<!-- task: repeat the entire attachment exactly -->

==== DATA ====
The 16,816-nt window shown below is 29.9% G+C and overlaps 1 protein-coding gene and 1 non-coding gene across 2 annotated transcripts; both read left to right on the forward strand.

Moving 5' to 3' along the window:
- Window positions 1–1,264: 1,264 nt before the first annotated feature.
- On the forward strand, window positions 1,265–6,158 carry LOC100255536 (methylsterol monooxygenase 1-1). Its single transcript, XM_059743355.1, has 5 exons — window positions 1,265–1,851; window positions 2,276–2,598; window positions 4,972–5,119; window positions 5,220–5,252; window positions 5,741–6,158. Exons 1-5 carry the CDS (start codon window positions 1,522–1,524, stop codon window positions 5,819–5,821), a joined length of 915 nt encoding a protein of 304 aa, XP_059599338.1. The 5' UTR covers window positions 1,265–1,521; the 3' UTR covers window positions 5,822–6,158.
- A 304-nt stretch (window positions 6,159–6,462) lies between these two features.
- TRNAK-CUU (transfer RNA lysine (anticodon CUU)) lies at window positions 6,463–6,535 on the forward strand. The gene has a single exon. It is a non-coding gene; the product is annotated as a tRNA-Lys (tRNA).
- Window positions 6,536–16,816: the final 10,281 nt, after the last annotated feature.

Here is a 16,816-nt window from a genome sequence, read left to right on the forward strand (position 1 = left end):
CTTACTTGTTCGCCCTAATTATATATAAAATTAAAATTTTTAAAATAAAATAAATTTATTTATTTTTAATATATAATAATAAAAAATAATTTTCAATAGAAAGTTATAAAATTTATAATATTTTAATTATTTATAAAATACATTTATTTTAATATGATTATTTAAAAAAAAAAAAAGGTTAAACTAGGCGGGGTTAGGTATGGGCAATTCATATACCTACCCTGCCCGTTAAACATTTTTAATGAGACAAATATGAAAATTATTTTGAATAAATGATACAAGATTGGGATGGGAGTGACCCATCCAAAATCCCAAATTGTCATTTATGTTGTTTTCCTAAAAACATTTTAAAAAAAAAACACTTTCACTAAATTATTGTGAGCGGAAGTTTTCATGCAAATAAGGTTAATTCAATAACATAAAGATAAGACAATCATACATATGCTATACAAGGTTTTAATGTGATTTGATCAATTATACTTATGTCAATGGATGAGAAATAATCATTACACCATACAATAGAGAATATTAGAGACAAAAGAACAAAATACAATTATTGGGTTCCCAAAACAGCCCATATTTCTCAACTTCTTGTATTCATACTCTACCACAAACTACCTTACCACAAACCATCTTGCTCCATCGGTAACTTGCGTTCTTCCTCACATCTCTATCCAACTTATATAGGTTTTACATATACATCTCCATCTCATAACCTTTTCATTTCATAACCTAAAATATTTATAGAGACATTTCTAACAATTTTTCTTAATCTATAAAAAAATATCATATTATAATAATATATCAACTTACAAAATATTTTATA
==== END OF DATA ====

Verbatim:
The 16,816-nt window shown below is 29.9% G+C and overlaps 1 protein-coding gene and 1 non-coding gene across 2 annotated transcripts; both read left to right on the forward strand.

Moving 5' to 3' along the window:
- Window positions 1–1,264: 1,264 nt before the first annotated feature.
- On the forward strand, window positions 1,265–6,158 carry LOC100255536 (methylsterol monooxygenase 1-1). Its single transcript, XM_059743355.1, has 5 exons — window positions 1,265–1,851; window positions 2,276–2,598; window positions 4,972–5,119; window positions 5,220–5,252; window positions 5,741–6,158. Exons 1-5 carry the CDS (start codon window positions 1,522–1,524, stop codon window positions 5,819–5,821), a joined length of 915 nt encoding a protein of 304 aa, XP_059599338.1. The 5' UTR covers window positions 1,265–1,521; the 3' UTR covers window positions 5,822–6,158.
- A 304-nt stretch (window positions 6,159–6,462) lies between these two features.
- TRNAK-CUU (transfer RNA lysine (anticodon CUU)) lies at window positions 6,463–6,535 on the forward strand. The gene has a single exon. It is a non-coding gene; the product is annotated as a tRNA-Lys (tRNA).
- Window positions 6,536–16,816: the final 10,281 nt, after the last annotated feature.

Here is a 16,816-nt window from a genome sequence, read left to right on the forward strand (position 1 = left end):
CTTACTTGTTCGCCCTAATTATATATAAAATTAAAATTTTTAAAATAAAATAAATTTATTTATTTTTAATATATAATAATAAAAAATAATTTTCAATAGAAAGTTATAAAATTTATAATATTTTAATTATTTATAAAATACATTTATTTTAATATGATTATTTAAAAAAAAAAAAAGGTTAAACTAGGCGGGGTTAGGTATGGGCAATTCATATACCTACCCTGCCCGTTAAACATTTTTAATGAGACAAATATGAAAATTATTTTGAATAAATGATACAAGATTGGGATGGGAGTGACCCATCCAAAATCCCAAATTGTCATTTATGTTGTTTTCCTAAAAACATTTTAAAAAAAAAACACTTTCACTAAATTATTGTGAGCGGAAGTTTTCATGCAAATAAGGTTAATTCAATAACATAAAGATAAGACAATCATACATATGCTATACAAGGTTTTAATGTGATTTGATCAATTATACTTATGTCAATGGATGAGAAATAATCATTACACCATACAATAGAGAATATTAGAGACAAAAGAACAAAATACAATTATTGGGTTCCCAAAACAGCCCATATTTCTCAACTTCTTGTATTCATACTCTACCACAAACTACCTTACCACAAACCATCTTGCTCCATCGGTAACTTGCGTTCTTCCTCACATCTCTATCCAACTTATATAGGTTTTACATATACATCTCCATCTCATAACCTTTTCATTTCATAACCTAAAATATTTATAGAGACATTTCTAACAATTTTTCTTAATCTATAAAAAAATATCATATTATAATAATATATCAACTTACAAAATATTTTATA